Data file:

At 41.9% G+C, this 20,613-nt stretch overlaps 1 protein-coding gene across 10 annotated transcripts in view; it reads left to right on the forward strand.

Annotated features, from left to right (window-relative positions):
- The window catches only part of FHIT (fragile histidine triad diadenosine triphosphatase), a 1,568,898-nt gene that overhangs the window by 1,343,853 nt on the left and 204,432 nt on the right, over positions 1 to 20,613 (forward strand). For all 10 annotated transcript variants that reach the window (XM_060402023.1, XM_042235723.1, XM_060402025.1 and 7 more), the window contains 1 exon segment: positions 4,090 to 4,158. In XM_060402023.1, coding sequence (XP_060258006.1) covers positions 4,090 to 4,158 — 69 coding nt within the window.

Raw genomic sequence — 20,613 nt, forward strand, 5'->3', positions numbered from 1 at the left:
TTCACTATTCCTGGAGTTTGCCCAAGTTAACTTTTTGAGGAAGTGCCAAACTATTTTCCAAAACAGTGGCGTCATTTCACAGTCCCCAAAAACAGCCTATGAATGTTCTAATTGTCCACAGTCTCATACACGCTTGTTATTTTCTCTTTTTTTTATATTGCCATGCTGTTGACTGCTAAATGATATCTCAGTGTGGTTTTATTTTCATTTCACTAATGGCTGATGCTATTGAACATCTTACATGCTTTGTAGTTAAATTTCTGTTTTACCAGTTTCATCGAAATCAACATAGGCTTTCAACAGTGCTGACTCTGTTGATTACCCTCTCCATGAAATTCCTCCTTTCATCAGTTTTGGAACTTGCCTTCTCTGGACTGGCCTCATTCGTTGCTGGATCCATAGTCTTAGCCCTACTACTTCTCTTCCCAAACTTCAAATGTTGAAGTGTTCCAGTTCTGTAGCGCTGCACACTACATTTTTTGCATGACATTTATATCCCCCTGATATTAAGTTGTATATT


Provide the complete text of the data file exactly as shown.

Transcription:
At 41.9% G+C, this 20,613-nt stretch overlaps 1 protein-coding gene across 10 annotated transcripts in view; it reads left to right on the forward strand.

Annotated features, from left to right (window-relative positions):
- The window catches only part of FHIT (fragile histidine triad diadenosine triphosphatase), a 1,568,898-nt gene that overhangs the window by 1,343,853 nt on the left and 204,432 nt on the right, over positions 1 to 20,613 (forward strand). For all 10 annotated transcript variants that reach the window (XM_060402023.1, XM_042235723.1, XM_060402025.1 and 7 more), the window contains 1 exon segment: positions 4,090 to 4,158. In XM_060402023.1, coding sequence (XP_060258006.1) covers positions 4,090 to 4,158 — 69 coding nt within the window.

Raw genomic sequence — 20,613 nt, forward strand, 5'->3', positions numbered from 1 at the left:
TTCACTATTCCTGGAGTTTGCCCAAGTTAACTTTTTGAGGAAGTGCCAAACTATTTTCCAAAACAGTGGCGTCATTTCACAGTCCCCAAAAACAGCCTATGAATGTTCTAATTGTCCACAGTCTCATACACGCTTGTTATTTTCTCTTTTTTTTATATTGCCATGCTGTTGACTGCTAAATGATATCTCAGTGTGGTTTTATTTTCATTTCACTAATGGCTGATGCTATTGAACATCTTACATGCTTTGTAGTTAAATTTCTGTTTTACCAGTTTCATCGAAATCAACATAGGCTTTCAACAGTGCTGACTCTGTTGATTACCCTCTCCATGAAATTCCTCCTTTCATCAGTTTTGGAACTTGCCTTCTCTGGACTGGCCTCATTCGTTGCTGGATCCATAGTCTTAGCCCTACTACTTCTCTTCCCAAACTTCAAATGTTGAAGTGTTCCAGTTCTGTAGCGCTGCACACTACATTTTTTGCATGACATTTATATCCCCCTGATATTAAGTTGTATATT